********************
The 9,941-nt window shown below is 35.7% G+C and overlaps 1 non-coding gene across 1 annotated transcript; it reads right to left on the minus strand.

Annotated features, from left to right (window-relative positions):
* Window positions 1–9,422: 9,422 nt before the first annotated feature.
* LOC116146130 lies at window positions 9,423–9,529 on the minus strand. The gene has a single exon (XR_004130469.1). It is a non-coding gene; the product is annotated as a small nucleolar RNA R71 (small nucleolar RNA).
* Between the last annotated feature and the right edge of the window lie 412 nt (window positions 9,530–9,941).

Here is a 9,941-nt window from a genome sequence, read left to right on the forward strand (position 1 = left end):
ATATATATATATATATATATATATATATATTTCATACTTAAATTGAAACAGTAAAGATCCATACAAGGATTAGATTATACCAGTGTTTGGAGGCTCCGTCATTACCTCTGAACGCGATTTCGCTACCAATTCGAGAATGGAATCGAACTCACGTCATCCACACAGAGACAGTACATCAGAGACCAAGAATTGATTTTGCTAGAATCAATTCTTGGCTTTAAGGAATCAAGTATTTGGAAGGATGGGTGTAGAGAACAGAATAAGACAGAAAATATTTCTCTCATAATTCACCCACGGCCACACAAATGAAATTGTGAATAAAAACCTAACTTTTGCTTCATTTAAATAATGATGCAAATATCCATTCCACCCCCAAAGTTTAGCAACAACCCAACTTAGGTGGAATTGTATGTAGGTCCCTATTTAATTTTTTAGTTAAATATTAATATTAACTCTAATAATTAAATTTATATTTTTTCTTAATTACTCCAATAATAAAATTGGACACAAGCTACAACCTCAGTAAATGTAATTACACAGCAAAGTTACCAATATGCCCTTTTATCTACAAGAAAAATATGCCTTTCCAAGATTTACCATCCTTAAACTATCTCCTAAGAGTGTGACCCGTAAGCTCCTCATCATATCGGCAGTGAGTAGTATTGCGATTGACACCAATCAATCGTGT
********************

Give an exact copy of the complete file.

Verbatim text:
The 9,941-nt window shown below is 35.7% G+C and overlaps 1 non-coding gene across 1 annotated transcript; it reads right to left on the minus strand.

Annotated features, from left to right (window-relative positions):
* Window positions 1–9,422: 9,422 nt before the first annotated feature.
* LOC116146130 lies at window positions 9,423–9,529 on the minus strand. The gene has a single exon (XR_004130469.1). It is a non-coding gene; the product is annotated as a small nucleolar RNA R71 (small nucleolar RNA).
* Between the last annotated feature and the right edge of the window lie 412 nt (window positions 9,530–9,941).

Here is a 9,941-nt window from a genome sequence, read left to right on the forward strand (position 1 = left end):
ATATATATATATATATATATATATATATATTTCATACTTAAATTGAAACAGTAAAGATCCATACAAGGATTAGATTATACCAGTGTTTGGAGGCTCCGTCATTACCTCTGAACGCGATTTCGCTACCAATTCGAGAATGGAATCGAACTCACGTCATCCACACAGAGACAGTACATCAGAGACCAAGAATTGATTTTGCTAGAATCAATTCTTGGCTTTAAGGAATCAAGTATTTGGAAGGATGGGTGTAGAGAACAGAATAAGACAGAAAATATTTCTCTCATAATTCACCCACGGCCACACAAATGAAATTGTGAATAAAAACCTAACTTTTGCTTCATTTAAATAATGATGCAAATATCCATTCCACCCCCAAAGTTTAGCAACAACCCAACTTAGGTGGAATTGTATGTAGGTCCCTATTTAATTTTTTAGTTAAATATTAATATTAACTCTAATAATTAAATTTATATTTTTTCTTAATTACTCCAATAATAAAATTGGACACAAGCTACAACCTCAGTAAATGTAATTACACAGCAAAGTTACCAATATGCCCTTTTATCTACAAGAAAAATATGCCTTTCCAAGATTTACCATCCTTAAACTATCTCCTAAGAGTGTGACCCGTAAGCTCCTCATCATATCGGCAGTGAGTAGTATTGCGATTGACACCAATCAATCGTGT